MONTREAL, Quebec — Arguably the most discussed, dissected, lauded and criticized junior hockey player of the past two years is headed to the Emerald City to provide the Kraken with some dramatically boosted prospect strength up the middle.

And the Kraken hope that once 18-year-old centerman Shane Wright adjusts to professional hockey, he and future teammate Matty Beniers can dominate NHL the way they did others in the junior and college ranks.

Stunned gasps erupted Thursday night around the Bell Centre as the opening picks of the NHL entry draft went nothing like what many expected. Tenuously projected No. 1 choice Wright of the Ontario Hockey League’s Kingston Frontenacs tumbled into the Kraken’s hands at No. 4.

Shane Wright speaks during a news conference after being selected as the fourth overall pick by the Seattle Kraken during the first round of the NHL hockey draft in Montreal on Thursday, July 7, 2022. (Graham Hughes/The Canadian Press via AP) GMH123

“Christmas came early,” said a smiling Robert Kron, the Kraken’s scouting director.

Kron, general manager Ron Francis, coach Dave Hakstol and others at the Kraken table knew there was a scenario in which Wright could fall their way. But for it to work, the Montreal Canadiens needed to bypass Wright and take Slovakian winger Juraj Slafkovsky at No. 1 overall.

Once that happened, to erupting cheers, boos and overall astonishment from the thousands of Canadiens fans watching from the stands, it was game on for the Kraken. After that, a New Jersey team already stacked with young centermen took Slovakian defender Simon Nemec at No. 2, marking it the first time two players from Slovakia had gone in the Top 10 together.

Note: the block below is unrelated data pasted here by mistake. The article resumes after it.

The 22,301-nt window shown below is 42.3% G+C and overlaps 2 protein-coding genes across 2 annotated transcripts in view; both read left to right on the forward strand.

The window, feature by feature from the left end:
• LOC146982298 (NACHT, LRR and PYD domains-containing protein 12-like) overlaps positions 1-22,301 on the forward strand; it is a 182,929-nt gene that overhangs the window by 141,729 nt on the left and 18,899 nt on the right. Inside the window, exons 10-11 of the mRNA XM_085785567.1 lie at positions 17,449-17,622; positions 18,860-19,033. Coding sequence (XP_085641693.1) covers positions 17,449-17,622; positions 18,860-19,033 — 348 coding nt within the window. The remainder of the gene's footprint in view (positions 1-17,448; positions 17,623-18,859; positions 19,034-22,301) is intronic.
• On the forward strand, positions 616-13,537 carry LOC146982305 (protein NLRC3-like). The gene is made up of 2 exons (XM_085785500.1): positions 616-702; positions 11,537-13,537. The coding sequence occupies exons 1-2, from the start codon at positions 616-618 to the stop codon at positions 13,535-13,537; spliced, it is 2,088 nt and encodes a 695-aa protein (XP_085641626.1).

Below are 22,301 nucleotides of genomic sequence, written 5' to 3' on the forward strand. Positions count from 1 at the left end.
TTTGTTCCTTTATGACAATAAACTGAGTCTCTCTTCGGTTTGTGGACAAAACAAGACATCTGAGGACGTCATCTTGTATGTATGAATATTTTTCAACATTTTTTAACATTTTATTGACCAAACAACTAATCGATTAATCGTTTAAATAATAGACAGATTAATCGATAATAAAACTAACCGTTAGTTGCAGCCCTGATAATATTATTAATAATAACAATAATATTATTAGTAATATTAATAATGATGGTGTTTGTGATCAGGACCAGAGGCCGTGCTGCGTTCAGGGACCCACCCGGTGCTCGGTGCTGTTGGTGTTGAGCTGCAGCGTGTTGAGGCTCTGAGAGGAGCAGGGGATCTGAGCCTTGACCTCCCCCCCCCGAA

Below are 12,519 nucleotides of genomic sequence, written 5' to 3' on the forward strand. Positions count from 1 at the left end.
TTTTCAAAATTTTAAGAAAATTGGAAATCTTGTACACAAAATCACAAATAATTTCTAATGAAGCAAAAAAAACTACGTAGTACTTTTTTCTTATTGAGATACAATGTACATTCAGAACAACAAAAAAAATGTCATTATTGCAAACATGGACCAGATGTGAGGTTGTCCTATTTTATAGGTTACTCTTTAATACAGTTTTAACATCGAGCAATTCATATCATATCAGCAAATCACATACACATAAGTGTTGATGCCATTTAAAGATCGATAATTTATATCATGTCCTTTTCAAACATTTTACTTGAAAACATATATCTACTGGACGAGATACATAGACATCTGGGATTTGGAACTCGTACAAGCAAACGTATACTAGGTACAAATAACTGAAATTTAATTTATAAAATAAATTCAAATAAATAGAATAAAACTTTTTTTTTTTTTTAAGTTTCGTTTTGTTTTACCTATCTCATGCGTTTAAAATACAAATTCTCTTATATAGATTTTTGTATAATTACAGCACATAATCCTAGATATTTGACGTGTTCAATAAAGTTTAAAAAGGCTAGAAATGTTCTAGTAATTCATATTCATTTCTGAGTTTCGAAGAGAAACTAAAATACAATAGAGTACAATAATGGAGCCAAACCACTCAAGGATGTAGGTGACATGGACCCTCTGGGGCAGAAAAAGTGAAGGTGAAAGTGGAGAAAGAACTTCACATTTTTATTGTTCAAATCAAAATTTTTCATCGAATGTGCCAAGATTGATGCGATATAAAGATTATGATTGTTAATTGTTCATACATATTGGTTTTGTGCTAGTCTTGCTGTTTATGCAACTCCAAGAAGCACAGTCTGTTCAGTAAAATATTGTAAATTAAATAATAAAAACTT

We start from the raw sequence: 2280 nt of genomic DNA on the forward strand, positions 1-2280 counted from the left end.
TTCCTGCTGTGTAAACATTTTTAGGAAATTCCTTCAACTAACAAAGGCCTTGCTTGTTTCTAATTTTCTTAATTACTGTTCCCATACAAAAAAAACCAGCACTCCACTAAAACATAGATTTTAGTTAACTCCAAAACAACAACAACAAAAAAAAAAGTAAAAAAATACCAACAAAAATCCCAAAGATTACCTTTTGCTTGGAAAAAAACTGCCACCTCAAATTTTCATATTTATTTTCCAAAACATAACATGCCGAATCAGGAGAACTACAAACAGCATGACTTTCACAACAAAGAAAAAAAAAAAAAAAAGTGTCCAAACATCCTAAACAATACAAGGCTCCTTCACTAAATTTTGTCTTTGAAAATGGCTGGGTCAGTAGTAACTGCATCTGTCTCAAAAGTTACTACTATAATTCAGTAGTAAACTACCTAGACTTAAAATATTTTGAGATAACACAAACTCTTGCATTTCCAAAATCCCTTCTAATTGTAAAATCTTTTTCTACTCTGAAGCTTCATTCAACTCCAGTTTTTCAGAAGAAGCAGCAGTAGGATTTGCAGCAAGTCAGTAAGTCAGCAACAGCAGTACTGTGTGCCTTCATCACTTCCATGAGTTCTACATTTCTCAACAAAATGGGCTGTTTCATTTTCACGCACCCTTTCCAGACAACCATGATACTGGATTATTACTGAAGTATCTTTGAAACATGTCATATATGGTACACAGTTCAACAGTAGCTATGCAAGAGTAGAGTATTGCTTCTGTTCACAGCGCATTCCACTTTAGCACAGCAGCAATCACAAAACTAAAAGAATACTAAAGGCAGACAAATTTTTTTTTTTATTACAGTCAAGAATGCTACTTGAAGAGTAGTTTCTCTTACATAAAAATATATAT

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The Arizona Coyotes, as some had anticipated, also balked at Wright and used their No. 3 selection on center Logan Cooley from the U.S. National Team Development Program.

All of a sudden, a player for two years touted as the most likely to go No. 1 overall was there for the Kraken’s taking.

“We thought it was a possibility,” Francis said. “It’s not a bad way to start a franchise with Matty Beniers and Shane Wright as your No. 1 and 2 centermen.”

Francis added of Wright: “He’s a terrific kid. All of our homework said he’s a terrific kid.”

Seattle Thunderbirds defenseman Kevin Korchinski was another Top 10 surprise, using his strong WHL playoff performance to vault from a mid-first-round projection to No. 7 overall by the Chicago Blackhawks. David Jiricek, another defenseman some thought the Kraken might take, went at No. 6 to Columbus, and forward Cutter Gauthier went at No. 5 to Philadelphia.

Though Wright is still a teenager, Francis, Kron and others have long liked how his strong two-way play with a 6-foot, 198-pound frame should translate to the NHL. Francis plans to give Wright a chance at the big-league club out of training camp, meaning he won’t play for Canada in next month’s 2022 IIHF World Junior Hockey Championships.